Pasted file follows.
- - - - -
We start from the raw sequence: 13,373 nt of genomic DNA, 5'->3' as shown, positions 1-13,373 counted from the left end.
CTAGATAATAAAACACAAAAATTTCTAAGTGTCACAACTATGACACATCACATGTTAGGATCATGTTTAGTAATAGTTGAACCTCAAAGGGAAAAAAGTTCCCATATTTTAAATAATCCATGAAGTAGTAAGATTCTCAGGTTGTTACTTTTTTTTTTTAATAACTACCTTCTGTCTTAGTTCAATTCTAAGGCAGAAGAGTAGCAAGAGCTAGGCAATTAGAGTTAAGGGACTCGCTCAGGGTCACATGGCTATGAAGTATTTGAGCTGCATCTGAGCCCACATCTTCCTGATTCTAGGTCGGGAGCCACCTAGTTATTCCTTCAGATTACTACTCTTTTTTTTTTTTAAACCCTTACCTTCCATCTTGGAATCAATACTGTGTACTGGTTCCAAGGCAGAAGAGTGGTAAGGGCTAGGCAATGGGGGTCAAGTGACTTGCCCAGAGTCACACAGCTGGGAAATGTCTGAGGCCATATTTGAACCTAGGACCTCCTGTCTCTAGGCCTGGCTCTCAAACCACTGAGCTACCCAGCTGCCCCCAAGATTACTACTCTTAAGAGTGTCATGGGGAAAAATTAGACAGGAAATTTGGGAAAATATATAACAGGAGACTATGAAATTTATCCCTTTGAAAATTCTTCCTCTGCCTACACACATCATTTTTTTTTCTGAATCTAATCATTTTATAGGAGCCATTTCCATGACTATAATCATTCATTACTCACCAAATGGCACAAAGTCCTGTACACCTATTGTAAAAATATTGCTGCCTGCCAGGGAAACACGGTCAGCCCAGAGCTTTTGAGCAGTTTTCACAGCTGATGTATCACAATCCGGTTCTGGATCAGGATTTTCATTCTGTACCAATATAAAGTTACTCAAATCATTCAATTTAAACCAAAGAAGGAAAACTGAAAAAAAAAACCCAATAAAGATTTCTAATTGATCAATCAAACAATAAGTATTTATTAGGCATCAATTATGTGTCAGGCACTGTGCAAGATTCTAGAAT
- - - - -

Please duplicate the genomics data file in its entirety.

We start from the raw sequence: 13,373 nt of genomic DNA, 5'->3' as shown, positions 1-13,373 counted from the left end.
CTAGATAATAAAACACAAAAATTTCTAAGTGTCACAACTATGACACATCACATGTTAGGATCATGTTTAGTAATAGTTGAACCTCAAAGGGAAAAAAGTTCCCATATTTTAAATAATCCATGAAGTAGTAAGATTCTCAGGTTGTTACTTTTTTTTTTTAATAACTACCTTCTGTCTTAGTTCAATTCTAAGGCAGAAGAGTAGCAAGAGCTAGGCAATTAGAGTTAAGGGACTCGCTCAGGGTCACATGGCTATGAAGTATTTGAGCTGCATCTGAGCCCACATCTTCCTGATTCTAGGTCGGGAGCCACCTAGTTATTCCTTCAGATTACTACTCTTTTTTTTTTTTAAACCCTTACCTTCCATCTTGGAATCAATACTGTGTACTGGTTCCAAGGCAGAAGAGTGGTAAGGGCTAGGCAATGGGGGTCAAGTGACTTGCCCAGAGTCACACAGCTGGGAAATGTCTGAGGCCATATTTGAACCTAGGACCTCCTGTCTCTAGGCCTGGCTCTCAAACCACTGAGCTACCCAGCTGCCCCCAAGATTACTACTCTTAAGAGTGTCATGGGGAAAAATTAGACAGGAAATTTGGGAAAATATATAACAGGAGACTATGAAATTTATCCCTTTGAAAATTCTTCCTCTGCCTACACACATCATTTTTTTTTCTGAATCTAATCATTTTATAGGAGCCATTTCCATGACTATAATCATTCATTACTCACCAAATGGCACAAAGTCCTGTACACCTATTGTAAAAATATTGCTGCCTGCCAGGGAAACACGGTCAGCCCAGAGCTTTTGAGCAGTTTTCACAGCTGATGTATCACAATCCGGTTCTGGATCAGGATTTTCATTCTGTACCAATATAAAGTTACTCAAATCATTCAATTTAAACCAAAGAAGGAAAACTGAAAAAAAAAACCCAATAAAGATTTCTAATTGATCAATCAAACAATAAGTATTTATTAGGCATCAATTATGTGTCAGGCACTGTGCAAGATTCTAGAAT